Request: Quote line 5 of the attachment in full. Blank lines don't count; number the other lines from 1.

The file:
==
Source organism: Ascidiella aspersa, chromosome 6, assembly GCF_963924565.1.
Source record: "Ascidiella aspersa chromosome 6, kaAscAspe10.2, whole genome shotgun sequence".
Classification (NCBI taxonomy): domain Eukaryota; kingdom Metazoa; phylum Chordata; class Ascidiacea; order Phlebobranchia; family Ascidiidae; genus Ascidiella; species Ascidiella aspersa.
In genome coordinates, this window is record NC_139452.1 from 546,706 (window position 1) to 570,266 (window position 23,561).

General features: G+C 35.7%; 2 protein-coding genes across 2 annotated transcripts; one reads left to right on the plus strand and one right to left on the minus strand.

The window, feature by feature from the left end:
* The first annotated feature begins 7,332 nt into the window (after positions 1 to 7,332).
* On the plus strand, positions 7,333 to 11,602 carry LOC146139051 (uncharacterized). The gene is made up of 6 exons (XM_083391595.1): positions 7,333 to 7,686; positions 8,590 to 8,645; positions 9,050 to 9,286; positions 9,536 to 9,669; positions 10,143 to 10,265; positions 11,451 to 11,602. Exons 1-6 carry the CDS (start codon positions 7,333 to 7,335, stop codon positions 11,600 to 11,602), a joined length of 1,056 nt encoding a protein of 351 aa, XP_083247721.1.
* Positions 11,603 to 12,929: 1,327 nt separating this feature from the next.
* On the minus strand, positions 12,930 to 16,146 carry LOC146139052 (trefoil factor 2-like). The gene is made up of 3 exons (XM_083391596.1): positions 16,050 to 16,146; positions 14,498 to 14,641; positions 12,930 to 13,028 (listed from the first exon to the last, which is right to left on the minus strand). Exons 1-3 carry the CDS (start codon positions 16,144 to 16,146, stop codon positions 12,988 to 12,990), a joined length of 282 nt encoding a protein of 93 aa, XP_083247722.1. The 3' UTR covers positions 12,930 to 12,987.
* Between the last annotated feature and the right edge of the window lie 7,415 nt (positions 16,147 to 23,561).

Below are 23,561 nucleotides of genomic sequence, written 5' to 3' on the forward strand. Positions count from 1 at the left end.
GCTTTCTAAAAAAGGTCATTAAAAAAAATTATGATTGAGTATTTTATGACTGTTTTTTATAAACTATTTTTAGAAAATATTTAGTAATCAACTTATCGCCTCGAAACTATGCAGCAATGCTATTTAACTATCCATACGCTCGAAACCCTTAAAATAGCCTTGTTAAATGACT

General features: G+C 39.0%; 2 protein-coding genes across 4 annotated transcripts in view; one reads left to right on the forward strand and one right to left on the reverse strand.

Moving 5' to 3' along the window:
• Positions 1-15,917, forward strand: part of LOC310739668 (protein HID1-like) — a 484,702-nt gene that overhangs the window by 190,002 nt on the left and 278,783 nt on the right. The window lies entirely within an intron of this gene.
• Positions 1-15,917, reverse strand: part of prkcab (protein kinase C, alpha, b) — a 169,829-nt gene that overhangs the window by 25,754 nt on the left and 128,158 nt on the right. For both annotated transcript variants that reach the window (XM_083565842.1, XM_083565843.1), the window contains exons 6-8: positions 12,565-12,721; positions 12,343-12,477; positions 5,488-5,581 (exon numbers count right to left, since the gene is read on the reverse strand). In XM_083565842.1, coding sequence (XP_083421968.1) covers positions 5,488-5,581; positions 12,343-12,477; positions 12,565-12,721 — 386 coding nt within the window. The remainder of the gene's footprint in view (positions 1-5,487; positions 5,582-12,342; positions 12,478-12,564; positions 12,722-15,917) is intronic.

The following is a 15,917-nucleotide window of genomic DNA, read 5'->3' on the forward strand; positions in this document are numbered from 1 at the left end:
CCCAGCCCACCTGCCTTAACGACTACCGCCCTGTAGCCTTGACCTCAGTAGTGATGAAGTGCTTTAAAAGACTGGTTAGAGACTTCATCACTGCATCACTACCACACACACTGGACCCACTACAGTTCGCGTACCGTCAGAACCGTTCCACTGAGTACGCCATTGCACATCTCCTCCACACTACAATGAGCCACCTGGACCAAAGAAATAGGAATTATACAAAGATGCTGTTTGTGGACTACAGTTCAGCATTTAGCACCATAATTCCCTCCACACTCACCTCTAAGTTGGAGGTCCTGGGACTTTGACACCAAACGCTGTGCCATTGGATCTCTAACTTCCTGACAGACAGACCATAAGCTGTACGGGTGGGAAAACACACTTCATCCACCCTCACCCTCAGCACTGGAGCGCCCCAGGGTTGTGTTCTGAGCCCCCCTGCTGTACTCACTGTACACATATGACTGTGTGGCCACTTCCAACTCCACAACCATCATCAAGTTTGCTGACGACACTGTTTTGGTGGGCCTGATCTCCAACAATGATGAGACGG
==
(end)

General features: G+C 35.7%; 2 protein-coding genes across 2 annotated transcripts; one reads left to right on the plus strand and one right to left on the minus strand.